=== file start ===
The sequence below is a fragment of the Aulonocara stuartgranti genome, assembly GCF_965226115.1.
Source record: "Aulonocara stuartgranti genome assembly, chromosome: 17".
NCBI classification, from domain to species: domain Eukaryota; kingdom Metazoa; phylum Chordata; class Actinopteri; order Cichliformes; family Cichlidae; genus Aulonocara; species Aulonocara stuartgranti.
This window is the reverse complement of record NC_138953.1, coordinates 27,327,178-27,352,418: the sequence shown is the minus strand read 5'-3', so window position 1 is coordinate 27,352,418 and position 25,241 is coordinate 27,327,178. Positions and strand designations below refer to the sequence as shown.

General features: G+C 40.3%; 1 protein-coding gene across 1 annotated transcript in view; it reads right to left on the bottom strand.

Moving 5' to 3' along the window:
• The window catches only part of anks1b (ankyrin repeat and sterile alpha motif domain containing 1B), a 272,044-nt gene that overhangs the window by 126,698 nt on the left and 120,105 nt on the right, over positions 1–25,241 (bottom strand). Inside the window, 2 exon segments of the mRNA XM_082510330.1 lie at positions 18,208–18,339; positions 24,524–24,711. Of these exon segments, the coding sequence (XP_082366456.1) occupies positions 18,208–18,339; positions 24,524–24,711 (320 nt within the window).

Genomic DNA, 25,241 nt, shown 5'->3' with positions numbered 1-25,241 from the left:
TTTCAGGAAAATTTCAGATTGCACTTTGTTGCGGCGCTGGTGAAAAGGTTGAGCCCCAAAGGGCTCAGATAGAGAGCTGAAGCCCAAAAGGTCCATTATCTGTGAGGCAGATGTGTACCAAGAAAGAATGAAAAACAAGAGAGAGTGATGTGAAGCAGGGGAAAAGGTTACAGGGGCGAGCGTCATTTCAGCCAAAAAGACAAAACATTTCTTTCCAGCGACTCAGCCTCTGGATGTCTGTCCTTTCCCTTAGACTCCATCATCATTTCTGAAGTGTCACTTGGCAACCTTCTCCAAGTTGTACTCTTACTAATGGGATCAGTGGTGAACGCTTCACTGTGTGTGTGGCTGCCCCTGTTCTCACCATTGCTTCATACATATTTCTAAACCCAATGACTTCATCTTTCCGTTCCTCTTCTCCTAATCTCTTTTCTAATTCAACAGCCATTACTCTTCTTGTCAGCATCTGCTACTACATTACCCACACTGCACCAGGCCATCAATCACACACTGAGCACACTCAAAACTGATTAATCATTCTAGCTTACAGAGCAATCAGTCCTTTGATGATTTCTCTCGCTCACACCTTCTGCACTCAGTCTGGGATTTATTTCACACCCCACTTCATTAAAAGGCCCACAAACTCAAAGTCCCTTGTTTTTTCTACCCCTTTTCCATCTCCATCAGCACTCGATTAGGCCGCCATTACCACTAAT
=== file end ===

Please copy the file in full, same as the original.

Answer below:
The sequence below is a fragment of the Aulonocara stuartgranti genome, assembly GCF_965226115.1.
Source record: "Aulonocara stuartgranti genome assembly, chromosome: 17".
NCBI classification, from domain to species: domain Eukaryota; kingdom Metazoa; phylum Chordata; class Actinopteri; order Cichliformes; family Cichlidae; genus Aulonocara; species Aulonocara stuartgranti.
This window is the reverse complement of record NC_138953.1, coordinates 27,327,178-27,352,418: the sequence shown is the minus strand read 5'-3', so window position 1 is coordinate 27,352,418 and position 25,241 is coordinate 27,327,178. Positions and strand designations below refer to the sequence as shown.

General features: G+C 40.3%; 1 protein-coding gene across 1 annotated transcript in view; it reads right to left on the bottom strand.

Moving 5' to 3' along the window:
• The window catches only part of anks1b (ankyrin repeat and sterile alpha motif domain containing 1B), a 272,044-nt gene that overhangs the window by 126,698 nt on the left and 120,105 nt on the right, over positions 1–25,241 (bottom strand). Inside the window, 2 exon segments of the mRNA XM_082510330.1 lie at positions 18,208–18,339; positions 24,524–24,711. Of these exon segments, the coding sequence (XP_082366456.1) occupies positions 18,208–18,339; positions 24,524–24,711 (320 nt within the window).

Genomic DNA, 25,241 nt, shown 5'->3' with positions numbered 1-25,241 from the left:
TTTCAGGAAAATTTCAGATTGCACTTTGTTGCGGCGCTGGTGAAAAGGTTGAGCCCCAAAGGGCTCAGATAGAGAGCTGAAGCCCAAAAGGTCCATTATCTGTGAGGCAGATGTGTACCAAGAAAGAATGAAAAACAAGAGAGAGTGATGTGAAGCAGGGGAAAAGGTTACAGGGGCGAGCGTCATTTCAGCCAAAAAGACAAAACATTTCTTTCCAGCGACTCAGCCTCTGGATGTCTGTCCTTTCCCTTAGACTCCATCATCATTTCTGAAGTGTCACTTGGCAACCTTCTCCAAGTTGTACTCTTACTAATGGGATCAGTGGTGAACGCTTCACTGTGTGTGTGGCTGCCCCTGTTCTCACCATTGCTTCATACATATTTCTAAACCCAATGACTTCATCTTTCCGTTCCTCTTCTCCTAATCTCTTTTCTAATTCAACAGCCATTACTCTTCTTGTCAGCATCTGCTACTACATTACCCACACTGCACCAGGCCATCAATCACACACTGAGCACACTCAAAACTGATTAATCATTCTAGCTTACAGAGCAATCAGTCCTTTGATGATTTCTCTCGCTCACACCTTCTGCACTCAGTCTGGGATTTATTTCACACCCCACTTCATTAAAAGGCCCACAAACTCAAAGTCCCTTGTTTTTTCTACCCCTTTTCCATCTCCATCAGCACTCGATTAGGCCGCCATTACCACTAAT